Whitehorse city council is preparing to simplify the bylaws governing the use of snowmobiles within the city.
As things stand, snowmobile riders are covered by two outdated pieces of legislation – one of which dates to 1975 and still refers to the vehicles as “motorized toboggans.”
Those two bylaws – the Protected Area bylaw and the Parks and Recreation Area bylaw – would be rolled into a new set of rules, with council expected to give first and second reading to the draft Parks and Public Open Space bylaw next week.
At Monday evening’s committee meeting, bylaw chief Dave Pruden said the merger would make it simpler for everyone.
“At one point in time if you were operating an ATV, you had to look at the protected areas bylaw, the motorized vehicle act and the ATV bylaw,” he said.
“What we’re trying to accomplish is that people know the rules in each respective bylaw.”
The city conducted an online survey in February during the lead-up to preparing the draft bylaw. Over 160 people responded. Some highlights included that trail users should take more personal responsibility, environmental protection is important and bylaws need to be clear, enforceable and reasonable.
Much of the feedback received focused on trail use and motorized activities within the city’s green spaces, according to the administrative report.
Some of the major changes in the Parks and Public Open Space bylaw include clarity and expansion of the prohibited activities in the parks and public open spaces, and additional rules around trail use.
Examples of activities that are prohibited without prior permission include loitering, erecting signs, setting off remote controlled devices or taking part in a ceremony.
It’s also prohibited to perform tricks or stunts on trails or any park or public open space.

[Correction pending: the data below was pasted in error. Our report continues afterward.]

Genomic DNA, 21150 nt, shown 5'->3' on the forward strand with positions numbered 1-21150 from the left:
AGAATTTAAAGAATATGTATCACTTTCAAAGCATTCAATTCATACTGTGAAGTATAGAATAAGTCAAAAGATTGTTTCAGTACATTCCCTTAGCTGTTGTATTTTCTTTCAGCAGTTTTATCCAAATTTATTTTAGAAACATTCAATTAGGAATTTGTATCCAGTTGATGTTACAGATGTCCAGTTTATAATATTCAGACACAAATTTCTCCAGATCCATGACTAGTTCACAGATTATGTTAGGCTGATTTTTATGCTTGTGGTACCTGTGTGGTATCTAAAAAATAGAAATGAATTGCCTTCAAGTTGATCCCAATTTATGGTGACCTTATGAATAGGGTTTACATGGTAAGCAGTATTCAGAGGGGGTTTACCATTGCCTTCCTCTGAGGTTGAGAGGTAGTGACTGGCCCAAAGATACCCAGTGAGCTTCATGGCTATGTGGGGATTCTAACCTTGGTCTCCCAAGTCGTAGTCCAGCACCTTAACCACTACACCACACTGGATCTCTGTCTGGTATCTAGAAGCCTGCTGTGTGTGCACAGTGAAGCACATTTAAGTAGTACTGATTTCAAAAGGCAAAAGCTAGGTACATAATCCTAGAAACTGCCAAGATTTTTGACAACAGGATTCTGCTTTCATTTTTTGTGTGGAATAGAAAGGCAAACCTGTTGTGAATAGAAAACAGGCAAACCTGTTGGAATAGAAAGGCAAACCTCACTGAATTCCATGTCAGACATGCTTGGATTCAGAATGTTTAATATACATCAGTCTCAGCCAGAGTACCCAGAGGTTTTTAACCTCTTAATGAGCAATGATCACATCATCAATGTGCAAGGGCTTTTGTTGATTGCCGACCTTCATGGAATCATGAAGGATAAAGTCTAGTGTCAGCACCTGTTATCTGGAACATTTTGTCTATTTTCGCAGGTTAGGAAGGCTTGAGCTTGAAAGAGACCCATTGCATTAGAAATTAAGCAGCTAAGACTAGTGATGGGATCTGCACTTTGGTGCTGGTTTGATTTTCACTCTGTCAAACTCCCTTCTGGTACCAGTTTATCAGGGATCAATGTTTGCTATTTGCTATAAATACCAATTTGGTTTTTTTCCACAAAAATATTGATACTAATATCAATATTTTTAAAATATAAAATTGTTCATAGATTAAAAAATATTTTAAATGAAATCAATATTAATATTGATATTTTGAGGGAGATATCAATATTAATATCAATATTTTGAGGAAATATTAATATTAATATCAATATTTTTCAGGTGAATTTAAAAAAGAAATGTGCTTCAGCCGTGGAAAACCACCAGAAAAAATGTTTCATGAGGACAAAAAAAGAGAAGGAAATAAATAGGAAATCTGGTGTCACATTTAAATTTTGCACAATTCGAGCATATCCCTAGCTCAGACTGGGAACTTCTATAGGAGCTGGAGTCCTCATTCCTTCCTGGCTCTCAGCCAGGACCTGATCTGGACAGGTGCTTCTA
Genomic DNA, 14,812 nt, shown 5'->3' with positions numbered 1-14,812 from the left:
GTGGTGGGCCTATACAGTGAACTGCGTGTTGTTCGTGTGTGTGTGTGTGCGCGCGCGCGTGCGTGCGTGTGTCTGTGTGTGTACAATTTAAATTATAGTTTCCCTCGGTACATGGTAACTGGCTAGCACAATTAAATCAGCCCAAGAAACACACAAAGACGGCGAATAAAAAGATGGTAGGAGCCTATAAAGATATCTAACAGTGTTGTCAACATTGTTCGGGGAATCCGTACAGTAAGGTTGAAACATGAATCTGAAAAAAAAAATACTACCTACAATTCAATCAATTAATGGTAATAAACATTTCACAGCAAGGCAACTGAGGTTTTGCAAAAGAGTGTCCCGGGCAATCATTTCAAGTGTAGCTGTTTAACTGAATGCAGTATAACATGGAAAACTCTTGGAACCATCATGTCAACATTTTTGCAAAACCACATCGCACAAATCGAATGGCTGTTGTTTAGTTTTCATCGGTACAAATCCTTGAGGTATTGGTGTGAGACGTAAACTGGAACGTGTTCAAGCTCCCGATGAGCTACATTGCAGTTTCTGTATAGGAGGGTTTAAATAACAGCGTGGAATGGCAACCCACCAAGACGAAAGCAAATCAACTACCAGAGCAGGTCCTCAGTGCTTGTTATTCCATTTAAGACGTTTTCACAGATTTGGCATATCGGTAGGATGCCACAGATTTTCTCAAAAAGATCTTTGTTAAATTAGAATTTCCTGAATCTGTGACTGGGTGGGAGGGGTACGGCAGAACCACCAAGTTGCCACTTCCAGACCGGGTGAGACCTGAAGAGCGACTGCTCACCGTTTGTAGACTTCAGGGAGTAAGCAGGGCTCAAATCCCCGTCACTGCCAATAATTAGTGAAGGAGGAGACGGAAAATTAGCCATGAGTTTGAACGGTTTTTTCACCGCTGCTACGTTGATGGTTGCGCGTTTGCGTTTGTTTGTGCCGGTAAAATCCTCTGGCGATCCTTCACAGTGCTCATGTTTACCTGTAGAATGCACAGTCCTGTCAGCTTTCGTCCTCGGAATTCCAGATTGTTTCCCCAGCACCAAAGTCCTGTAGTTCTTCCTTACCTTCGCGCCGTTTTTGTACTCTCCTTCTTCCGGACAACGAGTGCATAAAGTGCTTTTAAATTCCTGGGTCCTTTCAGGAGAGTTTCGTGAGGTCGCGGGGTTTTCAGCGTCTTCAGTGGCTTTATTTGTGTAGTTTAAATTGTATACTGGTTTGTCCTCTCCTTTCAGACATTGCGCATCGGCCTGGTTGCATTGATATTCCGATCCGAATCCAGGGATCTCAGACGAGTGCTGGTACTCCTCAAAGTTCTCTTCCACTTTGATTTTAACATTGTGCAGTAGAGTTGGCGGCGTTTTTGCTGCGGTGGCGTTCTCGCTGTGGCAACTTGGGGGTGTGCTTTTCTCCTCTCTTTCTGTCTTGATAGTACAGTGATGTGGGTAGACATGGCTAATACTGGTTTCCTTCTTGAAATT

There are also tighter restrictions for vehicles in parks and public open spaces, as well as clearer enforcement provisions along with steeper fines for violations.
Bylaw officers will also have the power to seize or impound vehicles if an operator fails to produce valid identification, or if any vehicle has been abandoned.
Offenders of the bylaw can face fines of up to $10,000.
The Active Trails Whitehorse Association also suggested a few more changes to the draft bylaw.
It would like to see snowmobiles denied access to greenbelt areas, open space and non-motorized trails.
“This is very confusing to citizens,” they wrote in a statement, “when they see a sign that says ‘motor vehicles prohibited’ they expect that to be the case, and can become both confused and upset when snowmobiles are seen operating in such areas.”
As it stands, the snowmobile bylaw provides snowmobiles access to travel on roadways to get to the nearest permitted area, which includes green spaces, trails and motorized multiple use trails.
All-terrain vehicles, considered motorized vehicles, are not permitted in these areas under the ATV bylaw.
Another ATWA recommendation is to enforce the prohibition of both ATVs and snowmobiles within city limits when “snow conditions deem such use to be detrimental to our trails.”
The draft Parks and Public Open Space bylaw is scheduled to receive third reading on July 13.
Contact Myles Dolphin at